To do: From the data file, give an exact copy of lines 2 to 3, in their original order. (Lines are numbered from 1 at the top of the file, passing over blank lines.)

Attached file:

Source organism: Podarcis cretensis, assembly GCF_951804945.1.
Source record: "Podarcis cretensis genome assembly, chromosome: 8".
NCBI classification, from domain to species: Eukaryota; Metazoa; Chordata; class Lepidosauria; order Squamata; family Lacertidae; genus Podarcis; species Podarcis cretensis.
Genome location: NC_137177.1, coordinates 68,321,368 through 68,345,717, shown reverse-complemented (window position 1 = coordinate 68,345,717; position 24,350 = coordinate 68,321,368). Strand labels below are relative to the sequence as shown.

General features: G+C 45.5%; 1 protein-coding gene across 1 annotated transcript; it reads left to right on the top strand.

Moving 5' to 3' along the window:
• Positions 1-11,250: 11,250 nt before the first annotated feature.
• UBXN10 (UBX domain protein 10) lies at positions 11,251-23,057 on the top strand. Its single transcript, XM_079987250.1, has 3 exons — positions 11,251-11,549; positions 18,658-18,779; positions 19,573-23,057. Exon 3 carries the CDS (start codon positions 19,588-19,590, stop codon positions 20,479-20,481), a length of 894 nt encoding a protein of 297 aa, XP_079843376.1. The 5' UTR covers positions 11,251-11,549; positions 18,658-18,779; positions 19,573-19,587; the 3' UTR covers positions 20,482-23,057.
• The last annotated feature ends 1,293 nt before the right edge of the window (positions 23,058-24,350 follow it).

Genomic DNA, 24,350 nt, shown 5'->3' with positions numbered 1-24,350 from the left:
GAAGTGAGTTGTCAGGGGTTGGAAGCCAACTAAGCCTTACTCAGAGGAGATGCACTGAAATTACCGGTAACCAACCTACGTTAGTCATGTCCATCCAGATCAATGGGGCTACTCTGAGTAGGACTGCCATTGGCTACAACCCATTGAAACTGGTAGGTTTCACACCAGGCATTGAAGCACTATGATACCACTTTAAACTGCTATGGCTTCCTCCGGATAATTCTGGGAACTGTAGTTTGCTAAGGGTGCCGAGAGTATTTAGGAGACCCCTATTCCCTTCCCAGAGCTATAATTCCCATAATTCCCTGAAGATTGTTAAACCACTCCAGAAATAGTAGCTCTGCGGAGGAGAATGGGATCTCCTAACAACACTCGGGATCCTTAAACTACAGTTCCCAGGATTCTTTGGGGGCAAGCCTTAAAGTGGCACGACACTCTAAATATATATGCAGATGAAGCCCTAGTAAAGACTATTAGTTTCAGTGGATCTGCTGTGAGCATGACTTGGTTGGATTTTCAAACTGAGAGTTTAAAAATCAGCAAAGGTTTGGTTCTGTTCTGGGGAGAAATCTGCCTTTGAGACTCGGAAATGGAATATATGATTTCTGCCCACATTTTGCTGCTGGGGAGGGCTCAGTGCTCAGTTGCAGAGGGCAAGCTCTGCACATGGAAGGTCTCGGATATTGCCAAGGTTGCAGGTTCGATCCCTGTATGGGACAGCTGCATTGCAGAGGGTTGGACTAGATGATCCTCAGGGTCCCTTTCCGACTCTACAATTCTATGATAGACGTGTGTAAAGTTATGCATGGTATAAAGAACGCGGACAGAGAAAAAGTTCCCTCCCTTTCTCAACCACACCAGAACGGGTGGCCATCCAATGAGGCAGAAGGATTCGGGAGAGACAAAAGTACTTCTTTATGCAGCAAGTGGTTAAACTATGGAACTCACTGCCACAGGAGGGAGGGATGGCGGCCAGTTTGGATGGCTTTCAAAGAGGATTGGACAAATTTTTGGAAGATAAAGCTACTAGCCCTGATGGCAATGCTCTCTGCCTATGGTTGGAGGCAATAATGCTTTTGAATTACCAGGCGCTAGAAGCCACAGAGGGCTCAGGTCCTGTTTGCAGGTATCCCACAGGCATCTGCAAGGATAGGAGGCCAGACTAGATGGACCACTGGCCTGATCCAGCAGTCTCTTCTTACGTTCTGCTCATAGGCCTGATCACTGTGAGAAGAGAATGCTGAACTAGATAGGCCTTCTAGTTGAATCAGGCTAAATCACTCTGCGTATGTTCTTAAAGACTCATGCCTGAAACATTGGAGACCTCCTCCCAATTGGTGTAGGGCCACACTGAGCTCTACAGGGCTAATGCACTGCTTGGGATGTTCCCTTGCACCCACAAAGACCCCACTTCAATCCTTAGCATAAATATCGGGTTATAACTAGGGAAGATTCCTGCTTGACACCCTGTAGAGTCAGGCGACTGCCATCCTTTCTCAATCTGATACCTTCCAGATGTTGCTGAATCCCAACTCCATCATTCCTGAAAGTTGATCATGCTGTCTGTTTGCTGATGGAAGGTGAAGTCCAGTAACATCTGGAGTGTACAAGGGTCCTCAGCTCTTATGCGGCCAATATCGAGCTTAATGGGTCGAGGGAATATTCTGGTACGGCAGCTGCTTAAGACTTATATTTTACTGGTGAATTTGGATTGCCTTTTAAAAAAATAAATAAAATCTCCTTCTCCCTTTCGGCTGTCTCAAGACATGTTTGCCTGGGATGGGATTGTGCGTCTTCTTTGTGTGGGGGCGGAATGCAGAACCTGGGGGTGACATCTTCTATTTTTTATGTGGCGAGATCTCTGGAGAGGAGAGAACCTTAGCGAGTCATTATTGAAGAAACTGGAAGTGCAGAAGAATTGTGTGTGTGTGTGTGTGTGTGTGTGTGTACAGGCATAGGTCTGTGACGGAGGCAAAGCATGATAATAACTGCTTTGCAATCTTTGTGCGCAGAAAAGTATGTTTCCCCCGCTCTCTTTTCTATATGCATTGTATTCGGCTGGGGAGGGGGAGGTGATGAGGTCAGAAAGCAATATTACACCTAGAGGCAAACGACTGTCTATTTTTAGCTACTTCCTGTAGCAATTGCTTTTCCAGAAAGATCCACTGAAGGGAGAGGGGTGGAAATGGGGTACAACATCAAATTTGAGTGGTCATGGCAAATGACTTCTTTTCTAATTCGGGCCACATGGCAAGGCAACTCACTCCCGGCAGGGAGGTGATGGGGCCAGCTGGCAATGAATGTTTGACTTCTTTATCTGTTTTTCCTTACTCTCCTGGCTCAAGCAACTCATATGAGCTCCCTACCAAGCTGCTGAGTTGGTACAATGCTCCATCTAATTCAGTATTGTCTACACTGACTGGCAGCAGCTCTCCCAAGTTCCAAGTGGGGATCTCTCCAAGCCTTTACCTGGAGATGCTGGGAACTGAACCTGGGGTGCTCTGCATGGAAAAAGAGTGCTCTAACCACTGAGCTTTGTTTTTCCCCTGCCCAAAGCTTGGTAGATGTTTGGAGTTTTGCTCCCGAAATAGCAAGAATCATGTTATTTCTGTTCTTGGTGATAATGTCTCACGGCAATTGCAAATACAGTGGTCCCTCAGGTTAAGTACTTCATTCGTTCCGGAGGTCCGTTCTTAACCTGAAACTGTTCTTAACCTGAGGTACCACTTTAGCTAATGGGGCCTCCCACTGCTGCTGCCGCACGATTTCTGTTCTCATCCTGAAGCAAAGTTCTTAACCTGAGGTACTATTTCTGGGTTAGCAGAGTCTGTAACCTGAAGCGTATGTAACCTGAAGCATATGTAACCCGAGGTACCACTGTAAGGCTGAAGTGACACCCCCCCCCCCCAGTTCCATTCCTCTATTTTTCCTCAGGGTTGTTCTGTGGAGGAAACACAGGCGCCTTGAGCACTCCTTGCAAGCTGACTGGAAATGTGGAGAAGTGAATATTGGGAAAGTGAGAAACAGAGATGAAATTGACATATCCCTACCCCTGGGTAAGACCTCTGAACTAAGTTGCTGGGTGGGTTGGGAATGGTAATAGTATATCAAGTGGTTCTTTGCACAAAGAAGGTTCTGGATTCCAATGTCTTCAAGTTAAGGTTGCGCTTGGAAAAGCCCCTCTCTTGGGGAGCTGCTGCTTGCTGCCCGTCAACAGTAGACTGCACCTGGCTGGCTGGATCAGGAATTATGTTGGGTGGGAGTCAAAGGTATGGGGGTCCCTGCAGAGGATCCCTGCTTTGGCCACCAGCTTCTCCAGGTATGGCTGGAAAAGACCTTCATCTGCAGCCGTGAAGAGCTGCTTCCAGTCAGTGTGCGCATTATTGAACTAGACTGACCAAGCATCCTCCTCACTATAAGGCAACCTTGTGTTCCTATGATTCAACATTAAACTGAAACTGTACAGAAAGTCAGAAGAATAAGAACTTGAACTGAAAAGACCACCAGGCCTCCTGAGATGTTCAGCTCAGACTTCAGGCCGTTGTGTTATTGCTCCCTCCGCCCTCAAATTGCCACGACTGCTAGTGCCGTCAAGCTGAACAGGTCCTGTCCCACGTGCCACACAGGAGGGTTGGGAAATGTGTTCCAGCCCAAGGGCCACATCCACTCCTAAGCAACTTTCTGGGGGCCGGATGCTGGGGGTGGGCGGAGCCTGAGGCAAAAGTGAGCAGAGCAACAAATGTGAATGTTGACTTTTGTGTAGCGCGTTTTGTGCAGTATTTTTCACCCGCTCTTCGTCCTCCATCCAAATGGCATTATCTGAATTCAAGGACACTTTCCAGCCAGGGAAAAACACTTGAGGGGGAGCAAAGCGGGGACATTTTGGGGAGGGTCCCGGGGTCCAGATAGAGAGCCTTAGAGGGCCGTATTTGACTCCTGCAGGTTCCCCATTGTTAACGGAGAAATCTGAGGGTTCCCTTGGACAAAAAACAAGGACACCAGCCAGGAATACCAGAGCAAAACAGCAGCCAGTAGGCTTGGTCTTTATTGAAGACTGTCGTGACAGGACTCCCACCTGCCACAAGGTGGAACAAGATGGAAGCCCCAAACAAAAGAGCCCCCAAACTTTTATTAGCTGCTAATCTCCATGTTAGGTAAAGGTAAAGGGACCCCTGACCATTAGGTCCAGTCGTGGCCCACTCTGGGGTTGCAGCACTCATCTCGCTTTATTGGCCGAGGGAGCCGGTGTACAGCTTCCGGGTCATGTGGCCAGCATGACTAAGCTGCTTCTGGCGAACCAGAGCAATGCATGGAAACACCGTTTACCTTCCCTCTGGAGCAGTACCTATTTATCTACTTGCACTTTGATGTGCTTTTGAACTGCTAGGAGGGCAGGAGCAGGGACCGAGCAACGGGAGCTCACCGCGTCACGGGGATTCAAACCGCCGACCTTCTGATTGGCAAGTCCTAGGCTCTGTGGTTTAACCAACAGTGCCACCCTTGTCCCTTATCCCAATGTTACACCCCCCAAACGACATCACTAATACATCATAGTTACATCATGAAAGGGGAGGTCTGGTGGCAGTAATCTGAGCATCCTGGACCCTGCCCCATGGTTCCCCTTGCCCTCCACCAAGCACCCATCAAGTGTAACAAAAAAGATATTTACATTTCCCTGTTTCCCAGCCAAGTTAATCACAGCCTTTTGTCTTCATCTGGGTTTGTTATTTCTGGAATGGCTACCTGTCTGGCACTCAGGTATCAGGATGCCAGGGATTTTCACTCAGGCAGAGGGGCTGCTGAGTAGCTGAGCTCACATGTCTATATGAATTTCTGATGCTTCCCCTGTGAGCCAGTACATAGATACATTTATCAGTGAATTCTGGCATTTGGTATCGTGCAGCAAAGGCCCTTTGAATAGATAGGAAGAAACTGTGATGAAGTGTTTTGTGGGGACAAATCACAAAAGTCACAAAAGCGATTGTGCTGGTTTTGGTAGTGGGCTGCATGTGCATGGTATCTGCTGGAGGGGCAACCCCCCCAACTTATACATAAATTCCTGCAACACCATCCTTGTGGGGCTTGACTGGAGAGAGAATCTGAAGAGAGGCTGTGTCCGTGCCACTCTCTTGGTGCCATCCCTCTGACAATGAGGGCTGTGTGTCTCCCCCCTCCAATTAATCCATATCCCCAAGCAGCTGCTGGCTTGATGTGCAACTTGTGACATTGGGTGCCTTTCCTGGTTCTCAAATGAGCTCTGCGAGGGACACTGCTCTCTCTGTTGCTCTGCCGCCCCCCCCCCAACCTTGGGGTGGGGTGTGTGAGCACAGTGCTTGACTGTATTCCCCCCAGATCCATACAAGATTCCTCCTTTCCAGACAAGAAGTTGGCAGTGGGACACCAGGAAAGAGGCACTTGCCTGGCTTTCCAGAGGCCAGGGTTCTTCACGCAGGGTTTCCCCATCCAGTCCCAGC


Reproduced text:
Source record: "Podarcis cretensis genome assembly, chromosome: 8".
NCBI classification, from domain to species: Eukaryota; Metazoa; Chordata; class Lepidosauria; order Squamata; family Lacertidae; genus Podarcis; species Podarcis cretensis.